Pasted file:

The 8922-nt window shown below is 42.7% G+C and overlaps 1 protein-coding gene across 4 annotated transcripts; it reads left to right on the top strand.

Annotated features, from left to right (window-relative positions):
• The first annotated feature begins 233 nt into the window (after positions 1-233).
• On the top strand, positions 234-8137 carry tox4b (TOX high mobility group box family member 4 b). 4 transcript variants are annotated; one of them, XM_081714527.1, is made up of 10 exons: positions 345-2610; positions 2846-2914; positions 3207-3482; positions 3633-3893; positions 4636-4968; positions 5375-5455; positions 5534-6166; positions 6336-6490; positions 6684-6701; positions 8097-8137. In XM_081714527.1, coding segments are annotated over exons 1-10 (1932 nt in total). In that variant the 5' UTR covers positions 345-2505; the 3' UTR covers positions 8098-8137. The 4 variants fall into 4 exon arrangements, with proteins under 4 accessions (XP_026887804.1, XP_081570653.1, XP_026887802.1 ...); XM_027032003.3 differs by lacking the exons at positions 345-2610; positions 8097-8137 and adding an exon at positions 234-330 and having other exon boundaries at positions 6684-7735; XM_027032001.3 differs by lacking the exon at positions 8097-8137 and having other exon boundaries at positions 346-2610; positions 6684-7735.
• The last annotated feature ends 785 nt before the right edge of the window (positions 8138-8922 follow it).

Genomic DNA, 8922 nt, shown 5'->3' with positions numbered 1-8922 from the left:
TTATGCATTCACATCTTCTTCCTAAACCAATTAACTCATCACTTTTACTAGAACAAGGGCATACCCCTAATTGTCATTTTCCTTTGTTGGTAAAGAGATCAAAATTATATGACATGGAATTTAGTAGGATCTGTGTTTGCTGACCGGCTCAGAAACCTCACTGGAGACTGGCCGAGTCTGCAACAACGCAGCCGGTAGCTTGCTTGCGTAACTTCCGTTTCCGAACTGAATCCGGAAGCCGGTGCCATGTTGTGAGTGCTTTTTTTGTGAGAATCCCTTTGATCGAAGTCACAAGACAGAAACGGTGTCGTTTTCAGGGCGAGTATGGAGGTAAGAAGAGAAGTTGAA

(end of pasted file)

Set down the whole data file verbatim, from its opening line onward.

The 8922-nt window shown below is 42.7% G+C and overlaps 1 protein-coding gene across 4 annotated transcripts; it reads left to right on the top strand.

Annotated features, from left to right (window-relative positions):
• The first annotated feature begins 233 nt into the window (after positions 1-233).
• On the top strand, positions 234-8137 carry tox4b (TOX high mobility group box family member 4 b). 4 transcript variants are annotated; one of them, XM_081714527.1, is made up of 10 exons: positions 345-2610; positions 2846-2914; positions 3207-3482; positions 3633-3893; positions 4636-4968; positions 5375-5455; positions 5534-6166; positions 6336-6490; positions 6684-6701; positions 8097-8137. In XM_081714527.1, coding segments are annotated over exons 1-10 (1932 nt in total). In that variant the 5' UTR covers positions 345-2505; the 3' UTR covers positions 8098-8137. The 4 variants fall into 4 exon arrangements, with proteins under 4 accessions (XP_026887804.1, XP_081570653.1, XP_026887802.1 ...); XM_027032003.3 differs by lacking the exons at positions 345-2610; positions 8097-8137 and adding an exon at positions 234-330 and having other exon boundaries at positions 6684-7735; XM_027032001.3 differs by lacking the exon at positions 8097-8137 and having other exon boundaries at positions 346-2610; positions 6684-7735.
• The last annotated feature ends 785 nt before the right edge of the window (positions 8138-8922 follow it).

Genomic DNA, 8922 nt, shown 5'->3' with positions numbered 1-8922 from the left:
TTATGCATTCACATCTTCTTCCTAAACCAATTAACTCATCACTTTTACTAGAACAAGGGCATACCCCTAATTGTCATTTTCCTTTGTTGGTAAAGAGATCAAAATTATATGACATGGAATTTAGTAGGATCTGTGTTTGCTGACCGGCTCAGAAACCTCACTGGAGACTGGCCGAGTCTGCAACAACGCAGCCGGTAGCTTGCTTGCGTAACTTCCGTTTCCGAACTGAATCCGGAAGCCGGTGCCATGTTGTGAGTGCTTTTTTTGTGAGAATCCCTTTGATCGAAGTCACAAGACAGAAACGGTGTCGTTTTCAGGGCGAGTATGGAGGTAAGAAGAGAAGTTGAA